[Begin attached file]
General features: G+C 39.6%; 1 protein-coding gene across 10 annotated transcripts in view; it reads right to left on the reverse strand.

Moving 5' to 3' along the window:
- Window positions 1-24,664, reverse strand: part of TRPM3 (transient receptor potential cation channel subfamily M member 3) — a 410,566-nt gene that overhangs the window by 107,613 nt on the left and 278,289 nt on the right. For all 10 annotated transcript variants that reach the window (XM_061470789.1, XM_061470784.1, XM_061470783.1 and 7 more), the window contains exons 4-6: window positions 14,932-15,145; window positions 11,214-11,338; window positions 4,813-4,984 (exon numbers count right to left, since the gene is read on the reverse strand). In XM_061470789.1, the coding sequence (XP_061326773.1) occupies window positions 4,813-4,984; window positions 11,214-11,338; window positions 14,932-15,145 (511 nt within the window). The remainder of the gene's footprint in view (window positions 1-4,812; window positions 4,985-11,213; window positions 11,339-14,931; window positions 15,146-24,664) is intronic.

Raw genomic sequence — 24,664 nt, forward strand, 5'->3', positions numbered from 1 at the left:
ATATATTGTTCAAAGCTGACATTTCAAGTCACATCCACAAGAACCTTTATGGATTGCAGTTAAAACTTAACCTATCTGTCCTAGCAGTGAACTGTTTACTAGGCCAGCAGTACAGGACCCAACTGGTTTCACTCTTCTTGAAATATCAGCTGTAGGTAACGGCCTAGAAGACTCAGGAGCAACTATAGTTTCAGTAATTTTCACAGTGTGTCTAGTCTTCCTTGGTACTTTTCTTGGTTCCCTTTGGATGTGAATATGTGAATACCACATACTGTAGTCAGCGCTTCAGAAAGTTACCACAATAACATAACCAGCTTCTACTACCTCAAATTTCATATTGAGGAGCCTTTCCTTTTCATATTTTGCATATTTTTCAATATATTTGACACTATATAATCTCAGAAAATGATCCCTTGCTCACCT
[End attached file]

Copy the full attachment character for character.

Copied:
General features: G+C 39.6%; 1 protein-coding gene across 10 annotated transcripts in view; it reads right to left on the reverse strand.

Moving 5' to 3' along the window:
- Window positions 1-24,664, reverse strand: part of TRPM3 (transient receptor potential cation channel subfamily M member 3) — a 410,566-nt gene that overhangs the window by 107,613 nt on the left and 278,289 nt on the right. For all 10 annotated transcript variants that reach the window (XM_061470789.1, XM_061470784.1, XM_061470783.1 and 7 more), the window contains exons 4-6: window positions 14,932-15,145; window positions 11,214-11,338; window positions 4,813-4,984 (exon numbers count right to left, since the gene is read on the reverse strand). In XM_061470789.1, the coding sequence (XP_061326773.1) occupies window positions 4,813-4,984; window positions 11,214-11,338; window positions 14,932-15,145 (511 nt within the window). The remainder of the gene's footprint in view (window positions 1-4,812; window positions 4,985-11,213; window positions 11,339-14,931; window positions 15,146-24,664) is intronic.

Raw genomic sequence — 24,664 nt, forward strand, 5'->3', positions numbered from 1 at the left:
ATATATTGTTCAAAGCTGACATTTCAAGTCACATCCACAAGAACCTTTATGGATTGCAGTTAAAACTTAACCTATCTGTCCTAGCAGTGAACTGTTTACTAGGCCAGCAGTACAGGACCCAACTGGTTTCACTCTTCTTGAAATATCAGCTGTAGGTAACGGCCTAGAAGACTCAGGAGCAACTATAGTTTCAGTAATTTTCACAGTGTGTCTAGTCTTCCTTGGTACTTTTCTTGGTTCCCTTTGGATGTGAATATGTGAATACCACATACTGTAGTCAGCGCTTCAGAAAGTTACCACAATAACATAACCAGCTTCTACTACCTCAAATTTCATATTGAGGAGCCTTTCCTTTTCATATTTTGCATATTTTTCAATATATTTGACACTATATAATCTCAGAAAATGATCCCTTGCTCACCT